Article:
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I wanted to note down these small stories about Lucas (my 2-and-a-half-years-old son) so that I can remember all of these precious memories about my baby when he’s still little.

When Lucas was born, both I and my husband wanted to teach him both Vietnamese (his mother tongue – both of us are Vietnamese) and English. We live in Singapore so the main communication language is English. We have a full-time helper who is a Filipino who takes care of Lucas when we are both working. During the first 1 year, his first few words were English: papa, mama, baby, mummy, daddy, broccoli, milk, water, sleep, fish, apple, etc. because my helper, whom he spent most of the time with, speaks English to him. So I would say the first language that Lucas spoke was English. During the first one year, we spoke to him in both English and Vietnamese. One thing that we insisted on teaching him first is all numbers in Vietnamese. He was able to count 1-100 in both Vietnamese and English. However, because both of us speak to him in both languages, he pick up faster when we speak to him in English than in Vietnamese. Here came my challenge: How to raise him so that he can be equally fluent in both languages. Especially, I wanted him to speak Vietnamese like a Vietnamese. However, this is not an easy thing to do, something that you can just let it be and it will be naturally. It must be done with conscious effort.

1 year ago, I bought a book by Mr Lee Kuan Yew: “My Lifelong Challenge: Singapore’s Bilingual Journey”. In his book, Mr Lee insisted that his children must know Chinese though English was the language of administration and international communication and the main working language in Singapore. Not only for his children but this was the mindset that he set for the whole country: To be bilingual, one should know at least 2 languages: English and one’s mother tongue. Why did he insist one must know his mother tongue when today English is spoken around the world, parents can choose the easier way for their children by making them learning just one language? Because he believes language transmits values. Learning the mother tongue language means imbibing the core items of history, tradition, value, heritage, and culture. Because he believes one must have the self-confidence and self-respect knowing one’s root. And one can only do that if one can speak one’s mother tongue. Mastering both English and the mother tongue language requires tremendous effort, especially from the parents. I think what Mr Lee said applies to the context of Singaporean and Vietnamese’s who born in Singapore, like Lucas: Study English well, but never forget that you are not an Englishman and will never be. You must know your mother tongue, and your roots, because this is what defines who you are.

So after reading his book, I determined that I will make it happen for Lucas. Both I and my husband speak to Lucas in Vietnamese 100%. We teach him Vietnamese words and teach him how to answer us in Vietnamese. His Vietnamese picks up fast. During the recent Chinese New Year, we went back to Vietnam for 2 weeks. This time, my helper went back to Philippine so she didn’t accompany us to go back to Vietnam.  During these 2 weeks, Lucas met up with his grandparents, uncles, aunties, cousins and everyone spoke to him in Vietnamese 100%. After he came back, his Vietnamese improved tremendously. Both I and my husband have continued to speak to him in Vietnamese, no more English, and recently I observed that he was able to switch between the 2 languages naturally and effortlessly.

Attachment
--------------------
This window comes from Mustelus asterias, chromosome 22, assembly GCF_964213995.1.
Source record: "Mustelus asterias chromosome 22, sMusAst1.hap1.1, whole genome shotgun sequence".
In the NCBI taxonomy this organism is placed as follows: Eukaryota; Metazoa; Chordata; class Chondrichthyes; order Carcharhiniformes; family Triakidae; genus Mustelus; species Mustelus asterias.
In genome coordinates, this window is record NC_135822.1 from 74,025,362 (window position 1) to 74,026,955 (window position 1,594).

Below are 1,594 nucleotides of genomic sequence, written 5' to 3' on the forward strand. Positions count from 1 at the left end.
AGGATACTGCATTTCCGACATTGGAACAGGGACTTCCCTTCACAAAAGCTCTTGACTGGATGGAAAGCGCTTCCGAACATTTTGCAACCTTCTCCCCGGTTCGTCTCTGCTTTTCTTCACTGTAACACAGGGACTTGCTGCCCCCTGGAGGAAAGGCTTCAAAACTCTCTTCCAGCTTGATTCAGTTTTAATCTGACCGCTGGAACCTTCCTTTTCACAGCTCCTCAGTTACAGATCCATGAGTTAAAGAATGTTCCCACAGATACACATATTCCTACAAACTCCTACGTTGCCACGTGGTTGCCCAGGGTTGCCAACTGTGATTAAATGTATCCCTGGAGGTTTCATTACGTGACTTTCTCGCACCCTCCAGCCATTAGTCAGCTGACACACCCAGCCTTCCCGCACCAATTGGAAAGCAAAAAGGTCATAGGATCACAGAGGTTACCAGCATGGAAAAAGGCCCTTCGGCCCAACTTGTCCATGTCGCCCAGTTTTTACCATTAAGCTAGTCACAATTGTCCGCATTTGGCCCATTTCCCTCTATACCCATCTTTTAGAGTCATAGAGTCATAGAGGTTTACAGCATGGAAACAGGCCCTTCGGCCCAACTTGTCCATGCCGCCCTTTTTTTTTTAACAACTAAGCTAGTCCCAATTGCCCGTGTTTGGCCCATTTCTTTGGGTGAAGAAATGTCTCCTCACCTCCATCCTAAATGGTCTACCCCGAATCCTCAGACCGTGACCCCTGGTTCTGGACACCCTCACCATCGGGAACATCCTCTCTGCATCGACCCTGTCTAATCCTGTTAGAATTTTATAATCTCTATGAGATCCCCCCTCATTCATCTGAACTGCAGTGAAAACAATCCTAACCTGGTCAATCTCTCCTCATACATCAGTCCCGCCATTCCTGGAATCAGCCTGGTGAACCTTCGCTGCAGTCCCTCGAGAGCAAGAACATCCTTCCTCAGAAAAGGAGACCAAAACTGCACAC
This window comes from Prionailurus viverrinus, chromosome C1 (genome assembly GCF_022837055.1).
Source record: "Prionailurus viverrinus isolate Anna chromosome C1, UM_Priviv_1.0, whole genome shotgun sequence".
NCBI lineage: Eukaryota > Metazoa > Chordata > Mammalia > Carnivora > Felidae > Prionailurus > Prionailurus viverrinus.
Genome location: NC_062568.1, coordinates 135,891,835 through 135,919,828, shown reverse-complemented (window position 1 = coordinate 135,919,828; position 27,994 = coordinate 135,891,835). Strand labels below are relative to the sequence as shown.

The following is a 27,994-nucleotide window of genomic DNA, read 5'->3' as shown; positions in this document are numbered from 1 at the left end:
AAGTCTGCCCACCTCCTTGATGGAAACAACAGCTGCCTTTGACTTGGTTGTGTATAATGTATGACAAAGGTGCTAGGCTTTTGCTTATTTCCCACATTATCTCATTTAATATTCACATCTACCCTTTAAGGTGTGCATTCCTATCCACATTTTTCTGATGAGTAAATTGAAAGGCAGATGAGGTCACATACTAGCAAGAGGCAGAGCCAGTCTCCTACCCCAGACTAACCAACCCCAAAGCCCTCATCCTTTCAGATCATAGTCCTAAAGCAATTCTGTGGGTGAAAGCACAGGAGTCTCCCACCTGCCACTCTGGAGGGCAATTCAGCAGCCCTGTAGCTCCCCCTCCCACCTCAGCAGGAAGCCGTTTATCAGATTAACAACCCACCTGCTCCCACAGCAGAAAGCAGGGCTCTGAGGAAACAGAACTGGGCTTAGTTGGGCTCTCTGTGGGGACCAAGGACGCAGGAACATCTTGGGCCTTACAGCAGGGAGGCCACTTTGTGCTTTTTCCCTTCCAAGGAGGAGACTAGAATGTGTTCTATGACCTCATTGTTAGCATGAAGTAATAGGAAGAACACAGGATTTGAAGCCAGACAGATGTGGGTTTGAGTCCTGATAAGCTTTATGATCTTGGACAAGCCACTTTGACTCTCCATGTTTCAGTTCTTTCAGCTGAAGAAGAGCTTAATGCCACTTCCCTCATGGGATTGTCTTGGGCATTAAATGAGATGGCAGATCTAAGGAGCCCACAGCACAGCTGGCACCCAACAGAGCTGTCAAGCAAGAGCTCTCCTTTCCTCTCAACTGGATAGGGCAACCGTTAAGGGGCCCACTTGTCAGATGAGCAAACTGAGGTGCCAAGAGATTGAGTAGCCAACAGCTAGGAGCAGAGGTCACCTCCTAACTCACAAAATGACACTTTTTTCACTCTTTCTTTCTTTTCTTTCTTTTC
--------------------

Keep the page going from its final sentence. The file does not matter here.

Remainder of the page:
Here are some examples:

Lucas (wake up in the morning): Mẹ ơi, 1 cái vớ đâu?
Mom: À chắc nó rớt đâu đó á con
Lucas: Mẹ ơi thay tã
Mom: Ừa con ra kêu auntie Gina thay tã cho con, với kiếm 1 chiếc vớ nữa
Lucas (open the door to find my helper): Auntie Gina, change diaper.
Lucas (when my helper come to him): Auntie Gina, socks, 1 piece of socks

Lucas (see the small flashlight): Mẹ ơi, cái gì vậy?
Mom: À, cái đèn pin đồ chơi á con
My helper: Baby, what is that?
Lucas: Auntie Gina, new toy

Lucas (play a game with Mommy by choosing a vehicle in a book): Mẹ thích cái nào?
Mom (point to the car): À, mẹ thích car, tiếng Việt là xe hơi á
Mom: Còn con thích cái nào?
Lucas (point to the bicycle): Baby thích cái này, bicycle, tiếng Việt là xe đạp

Lucas (when Mommy comes back from work and Lucas is greeting at the door): Mẹ ơi con yêu mẹ lắm. Hun mẹ 1 cái. (meaning, Mommy I love you so much. I want to kiss you)
Mom: Ừa mẹ yêu con lắm. Cho mẹ hun 1 cái. (meaning, Mommy also love you so much. Let me kiss you)
Lucas: (Tự xoay đầu qua 1 Bên cho mẹ hun thêm) Bên này nữa. (meaning, this side) (turn his head to the other side so that Mommy can kiss the other side)
(Tự ngả đầu qua bên kia) Bên này nữa (meaning this side) (turn his head to this side so mommy can kiss again, and so on, he keep turning…)

And here are my 2 favorite examples:

Once in a long while, Lucas’s earholes are getting dirty so I have to clean for him. But because I scare he will move, so I told my husband to turn on the TV for 5 mins so that he can sit still. Yesterday I just did for him, Today, he told me:

Lucas: Mẹ ơi Ngứa lỗ tai. (Mommy, ears are itchy)

I talk to my husband that I just clean his earholes yesterday, how can today he feel itchy again. We shouldn’t clean it too often.

Then the next moment, we know what is the real reason:

Lucas: Mẹ ơi Ngứa lỗ tai. 5 phút ti vi. (Mommy, ears are itchy. 5 mins TV)

And now when I’m writing this.

Lucas (talk to my helper): Baby’s so cute.

Lucas (turn to Mom): Mẹ ơi baby đẹp. (meaning, Lucas is handsome)

So I admit: Having a baby is a greatest joy that one can have. Believe me!

More stories on Lucas’s bilingual journey to come, and this is fun to do.

Have a great Sunday everyone!